Benchmarking Definition
and
Benchmarking Best Practices



According to ASQ, the benchmarking definition is the process of measuring products, services, and processes against those of organizations known to be leaders in one or more aspects of their operations. Benchmarking provides necessary insights to help you understand how your organization compares with similar organizations, even if they are in a different business or have a different group of customers.

Per the above definition, some of the key elements to benchmarking include these ideas

  • Measurement (need actual data)
  • Leader (compare to the best)
  • Insight (provides education to your business)

Shoe cobblers originally created the term benchmarking as it refers to them measuring people's feet for shoes. They would take the customer's foot and place it on a "bench". They then marked / outline the foot to make a pattern for thier shoes.



Benchmarking and Product Development

During product development, many companies use benchmarking best practices to create the new product. This includes collecting samples of the competitive products.

The engineers and product testers take the products and start recording traits. They collect and compare measurements, document features, determine specifications, analysis variation etc.

Prior to the benchmarking definition measurements, the benchmarking team creates a chart of features that need to be examined. This includes physical measurements, functions, characteristics, etc.

Benchmarking includes examining the competition from the customer’s point of view. During the benchmarking phase, you may need to change the chart as unknowns are discovered.

Benchmarking best practices includes surveying customers who actually use the products. The end user of the product determines the key characteristics.

Some traits may be hard to measure as they are personnal. In these cases the researchers try to put a quantitative number behind the ranking. They have the users rank the features on a scale such as 1 to 10

When you benchmark, you must document everything. After the documentation, review the numbers.

Most likely you find that there is not one competing product that is best in all things. During product development it’s critical to take the best features from the competing products and add your additional unique features to the new design.

Many times the desired features conflict with each other. When this occurs, consider weighing the importance of the feature by using customer input. List the features and have the customer rank them in the order of importance. Pareto the results and put engineering priority on meeting the pareto's top bars and then work down the list.


Benchmarking and Business Realignment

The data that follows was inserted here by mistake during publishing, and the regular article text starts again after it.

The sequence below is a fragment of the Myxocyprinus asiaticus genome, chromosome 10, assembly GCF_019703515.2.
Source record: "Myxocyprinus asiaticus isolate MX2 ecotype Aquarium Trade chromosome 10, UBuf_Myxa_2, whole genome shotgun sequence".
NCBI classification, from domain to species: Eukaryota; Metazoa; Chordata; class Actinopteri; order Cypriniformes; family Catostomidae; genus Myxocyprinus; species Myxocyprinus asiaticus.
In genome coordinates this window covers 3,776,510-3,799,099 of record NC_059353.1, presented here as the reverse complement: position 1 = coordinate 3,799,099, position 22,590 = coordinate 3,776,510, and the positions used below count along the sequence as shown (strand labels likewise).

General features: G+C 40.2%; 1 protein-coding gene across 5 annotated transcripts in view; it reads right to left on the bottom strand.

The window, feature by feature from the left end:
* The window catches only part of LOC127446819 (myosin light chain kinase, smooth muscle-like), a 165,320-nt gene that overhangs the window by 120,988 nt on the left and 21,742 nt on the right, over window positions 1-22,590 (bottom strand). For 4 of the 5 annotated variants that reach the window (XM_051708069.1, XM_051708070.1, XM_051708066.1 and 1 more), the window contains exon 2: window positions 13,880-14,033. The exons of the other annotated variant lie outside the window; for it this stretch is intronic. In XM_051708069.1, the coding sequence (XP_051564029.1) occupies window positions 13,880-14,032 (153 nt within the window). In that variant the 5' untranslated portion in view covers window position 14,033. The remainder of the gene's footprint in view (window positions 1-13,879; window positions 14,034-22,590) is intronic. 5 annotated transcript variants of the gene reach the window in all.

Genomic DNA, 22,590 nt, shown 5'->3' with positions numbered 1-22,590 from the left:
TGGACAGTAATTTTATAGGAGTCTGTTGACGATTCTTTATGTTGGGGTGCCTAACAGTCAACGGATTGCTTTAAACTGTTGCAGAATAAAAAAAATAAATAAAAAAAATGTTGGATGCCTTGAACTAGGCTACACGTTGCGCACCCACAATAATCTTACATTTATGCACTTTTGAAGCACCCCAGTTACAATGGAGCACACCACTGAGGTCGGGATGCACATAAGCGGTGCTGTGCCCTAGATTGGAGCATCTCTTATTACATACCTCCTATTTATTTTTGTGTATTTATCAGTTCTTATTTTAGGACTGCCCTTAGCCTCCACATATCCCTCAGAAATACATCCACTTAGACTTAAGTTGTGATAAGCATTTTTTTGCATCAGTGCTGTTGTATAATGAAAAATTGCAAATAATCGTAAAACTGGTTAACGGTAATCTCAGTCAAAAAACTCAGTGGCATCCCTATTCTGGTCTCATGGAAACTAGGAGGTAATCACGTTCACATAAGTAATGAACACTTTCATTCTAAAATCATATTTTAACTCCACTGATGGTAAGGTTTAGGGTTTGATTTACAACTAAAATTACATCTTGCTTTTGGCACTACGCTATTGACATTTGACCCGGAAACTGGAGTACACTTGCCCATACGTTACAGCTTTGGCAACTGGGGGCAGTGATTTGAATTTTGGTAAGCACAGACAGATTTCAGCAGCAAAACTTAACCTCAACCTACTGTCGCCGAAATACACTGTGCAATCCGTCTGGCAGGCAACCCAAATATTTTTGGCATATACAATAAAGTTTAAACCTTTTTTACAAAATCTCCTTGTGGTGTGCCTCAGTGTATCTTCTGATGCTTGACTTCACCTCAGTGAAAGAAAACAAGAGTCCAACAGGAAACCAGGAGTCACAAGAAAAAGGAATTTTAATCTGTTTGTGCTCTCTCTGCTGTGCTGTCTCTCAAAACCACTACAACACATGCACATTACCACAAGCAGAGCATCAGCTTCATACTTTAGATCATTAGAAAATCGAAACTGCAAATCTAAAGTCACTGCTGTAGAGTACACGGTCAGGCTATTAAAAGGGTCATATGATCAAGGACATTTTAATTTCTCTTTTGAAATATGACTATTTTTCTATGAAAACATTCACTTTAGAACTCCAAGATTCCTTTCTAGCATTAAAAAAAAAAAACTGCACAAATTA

Businesses use the benchmarking definition for strategic planning. In this case management compares their overall business with leaders within their market segment. In this day and age this is easier then the past.

Many companies discuss their business model on-line. Employees within industries can openly and quickly communicate with each other. Customers of given products share known best practices with their suppliers. Also, customers have quicker access to technical support. Companies that practice sound benchmarking, review this feedback and act upon it.

This ease of communication and acting upon benchmarking data makes benchmarking best practices difficult too. Why?, because best practices change very quickly. Although lean companies can implement today's best practices, it’s difficult to stay current because best practices change monthly, weekly and sometimes daily.

In addition, constant management system changes may interfere with the company’s core business. While employees learn and apply these best practice techniques, constant changes causes turmoil and employees may lose focus on the items that make the business money.


Benchmarking Internal Processes

If you’re starting with the benchmarking definition tool, start with internal processes. Here you can easily take advantages of benchmarking.

For example there may be a department that experienced success with applying kaizen and / or 5S. Have other departments benchmark this department. The studied department provides lessons learned, teaches possible pitfalls, and demonstrates the process. Someone from that department can lead other departments through their process improvement.

Large corporations can send teams to review and apply the benchmarking definition to their best divisions. It’s easier to do this then comparing to other companies because of the ease of access. Most companies don’t allow competitors to have on-site review of their processes. Large companies have this advantage because each division will run differently and use different methods to meet their goals.


12 Stages of Benchmarking

  1. Select subject ahead
  2. Define the process
  3. Identify potential partners
  4. Identify data sources
  5. Collect data and select partners
  6. Determine the gap
  7. Establish process differences
  8. Target future performance
  9. Communicate
  10. Adjust goal
  11. Implement
  12. Review/recalibrate.



After reviewing this page on the benchmarking definition, see here for more basic tools for process improvement.



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